Iron concentration of 44 % samples was observed above water and its risk assessment to humans in Hanoi, Vietnam”,
and 56 % samples within the permissible limits [23]. As Environ. Pollut., vol. 139, pp. 95-106, 2006.
the sources of arsenic in groundwater is weathering of the [4] D. Maddison, R. Catala-Luque and D. Pearce, “Valuing the arsenic
arsenopyrite or other primary sulfide minerals [13] so the contamination of groundwater in Bangladesh”, Environ. & Resour.
groundwater of the study area contains higher levels of Econo., vol. 31, pp. 459-476, 2005.
arsenic as well as iron. The area is the old stream of the
[5] K. Ohno, T. Yanase, Y. Matsuo, T. Kimura, M. H. Rahman, Y.
Indus and Indus takes the sediments containing arsenic Magara and Y. Matsui, “Arsenic intake via water and food by a
from Himalayas. The arsenic present in these sediments is population living in an arsenic affected area of Bangladesh”, Sci.
sorbed onto the mineralogical hosts like hydrated ferric of the Total Environ., vol. 381, pp. 68-76, 2007.
oxide which acts as a sorbent or host for arsenic. There
[6] D. Dass, G. Samanta, B. K. Mandhal, T. R. Chowdhury, C. R.
fore the arsenic contaminated water also containing the Chanda, P. P. Chowdhury, G. K. Basu and D. Chakraborti,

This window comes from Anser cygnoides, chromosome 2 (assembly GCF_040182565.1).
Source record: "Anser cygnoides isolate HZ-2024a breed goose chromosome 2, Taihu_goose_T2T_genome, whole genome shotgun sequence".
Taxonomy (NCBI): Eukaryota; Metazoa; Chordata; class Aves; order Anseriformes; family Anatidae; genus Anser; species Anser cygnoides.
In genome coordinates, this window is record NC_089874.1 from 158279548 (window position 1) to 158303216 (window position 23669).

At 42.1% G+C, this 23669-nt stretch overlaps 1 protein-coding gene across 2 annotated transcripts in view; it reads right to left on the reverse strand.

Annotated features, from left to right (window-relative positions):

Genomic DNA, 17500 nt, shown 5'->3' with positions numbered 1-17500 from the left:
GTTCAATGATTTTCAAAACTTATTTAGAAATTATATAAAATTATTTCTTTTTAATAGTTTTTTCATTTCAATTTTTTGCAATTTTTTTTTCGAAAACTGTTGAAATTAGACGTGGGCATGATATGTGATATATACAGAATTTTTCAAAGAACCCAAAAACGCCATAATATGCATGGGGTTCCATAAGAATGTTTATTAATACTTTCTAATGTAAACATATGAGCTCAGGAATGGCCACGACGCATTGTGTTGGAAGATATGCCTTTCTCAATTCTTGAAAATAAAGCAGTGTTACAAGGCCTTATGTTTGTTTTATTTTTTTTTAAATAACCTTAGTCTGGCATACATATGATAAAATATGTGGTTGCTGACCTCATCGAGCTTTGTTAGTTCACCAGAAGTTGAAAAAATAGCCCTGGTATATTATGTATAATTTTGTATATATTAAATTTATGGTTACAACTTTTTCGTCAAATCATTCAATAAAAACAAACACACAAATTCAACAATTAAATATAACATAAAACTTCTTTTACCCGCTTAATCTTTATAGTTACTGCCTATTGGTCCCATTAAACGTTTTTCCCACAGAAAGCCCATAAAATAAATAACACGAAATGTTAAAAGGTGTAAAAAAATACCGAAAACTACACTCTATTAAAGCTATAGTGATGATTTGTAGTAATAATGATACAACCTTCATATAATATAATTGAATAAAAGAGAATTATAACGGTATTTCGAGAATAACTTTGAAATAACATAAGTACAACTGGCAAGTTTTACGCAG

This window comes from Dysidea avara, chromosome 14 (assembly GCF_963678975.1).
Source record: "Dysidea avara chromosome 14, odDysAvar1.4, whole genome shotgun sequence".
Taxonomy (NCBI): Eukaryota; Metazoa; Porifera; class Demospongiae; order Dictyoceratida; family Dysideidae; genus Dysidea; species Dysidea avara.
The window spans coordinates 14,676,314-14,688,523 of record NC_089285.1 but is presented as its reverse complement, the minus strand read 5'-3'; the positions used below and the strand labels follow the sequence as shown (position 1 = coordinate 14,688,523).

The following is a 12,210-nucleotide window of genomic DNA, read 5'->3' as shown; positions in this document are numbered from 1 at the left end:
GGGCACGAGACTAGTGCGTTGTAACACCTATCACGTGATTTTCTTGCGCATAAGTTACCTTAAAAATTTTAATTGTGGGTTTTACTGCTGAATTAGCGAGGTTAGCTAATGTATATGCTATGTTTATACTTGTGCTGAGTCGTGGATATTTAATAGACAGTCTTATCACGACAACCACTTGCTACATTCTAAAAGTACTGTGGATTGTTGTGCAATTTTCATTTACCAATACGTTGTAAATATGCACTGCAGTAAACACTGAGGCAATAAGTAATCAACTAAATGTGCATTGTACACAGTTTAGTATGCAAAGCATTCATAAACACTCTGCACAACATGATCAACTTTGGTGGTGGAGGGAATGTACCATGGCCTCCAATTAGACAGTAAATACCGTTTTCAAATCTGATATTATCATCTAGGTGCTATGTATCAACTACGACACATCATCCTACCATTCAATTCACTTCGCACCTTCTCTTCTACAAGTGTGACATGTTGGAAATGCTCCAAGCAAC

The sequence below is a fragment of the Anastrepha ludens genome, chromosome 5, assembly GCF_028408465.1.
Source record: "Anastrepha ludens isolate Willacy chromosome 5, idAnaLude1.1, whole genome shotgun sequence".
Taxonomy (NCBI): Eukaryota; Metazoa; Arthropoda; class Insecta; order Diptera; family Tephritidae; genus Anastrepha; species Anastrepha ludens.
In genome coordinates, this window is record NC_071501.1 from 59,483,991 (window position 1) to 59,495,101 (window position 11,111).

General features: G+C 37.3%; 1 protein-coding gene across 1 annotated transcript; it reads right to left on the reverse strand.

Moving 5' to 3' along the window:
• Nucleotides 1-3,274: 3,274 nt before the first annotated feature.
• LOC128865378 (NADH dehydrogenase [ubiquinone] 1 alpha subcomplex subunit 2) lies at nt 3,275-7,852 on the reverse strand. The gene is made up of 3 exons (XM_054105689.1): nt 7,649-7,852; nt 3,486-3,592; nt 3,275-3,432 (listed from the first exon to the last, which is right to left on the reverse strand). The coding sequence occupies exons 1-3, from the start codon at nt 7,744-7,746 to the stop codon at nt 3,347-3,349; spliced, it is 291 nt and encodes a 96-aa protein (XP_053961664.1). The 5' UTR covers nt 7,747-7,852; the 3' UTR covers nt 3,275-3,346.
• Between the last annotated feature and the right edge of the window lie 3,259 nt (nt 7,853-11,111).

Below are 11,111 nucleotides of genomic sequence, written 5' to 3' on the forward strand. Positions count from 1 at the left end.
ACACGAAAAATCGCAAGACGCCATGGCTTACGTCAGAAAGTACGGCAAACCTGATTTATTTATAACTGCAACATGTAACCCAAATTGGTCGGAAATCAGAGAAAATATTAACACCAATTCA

higher concentration of Fe. “Arsenic in groundwater in six districts of West Bengal, India”,
Manganese concentration of the water of the study Environ. Geochem. and Heal., vol. 18, pp. 5-15, 1996.
area ranged between 2ppb and 645ppb. 53 % samples
[7] J. K. Gurung, H. Ishiga, M. S. Khadka, “Geological and geochemical
showed within and 47 % samples above the limits of examination of arsenic contamination in groundwater in the
(100ppb) of Mn set by WHO for drinking water [24]. The Holocene Terai Basin”, Nepal, Environ. Geol., vol. 49, pp. 98-113,
sources of manganese are also minerals containing 2005.
manganese and dissolved when groundwater percolates
[8] T. Yoshida, H. Yamauchi and G. F. Sun, “Chronic health effects in
through the soil and rocks. Iron and manganese can affect people exposed to arsenic via the drinking water: dose-response
the flavor and the color of food and water; they may react relationships in review”, Toxicolo. And Appl. Pharmacol., vol.
with the tannis in tea, coffee and some alcoholic 198, pp. 243-252, 2004.
beverages to produce a black sludge, which will affect
[9] D. Q. Hung, O. Nekrassova and R. G. Compton, “Analytical
both the taste and appearance. Iron and manganese methods for inorganic arsenic in water: a review”, Talanta, vol. 64,
produce bacteria (iron manganese bacteria) which do not pp. 269-277, 2004.
pose a health threat; however, they do produce a red-
brown (iron) or black-brown (manganese) slime in toilet [10] P. K. Dasgupta, H. Huang, G. Zhang and G. P. Cobb, “Photometric
measurement of trace As(III) and As(V) in drinking water”,
tanks and can clog water system [25]. A higher Talanta, vol. 58, vol. 153-164, 2002.
correlation between Mn and As (0.96) and Fe As (0.9)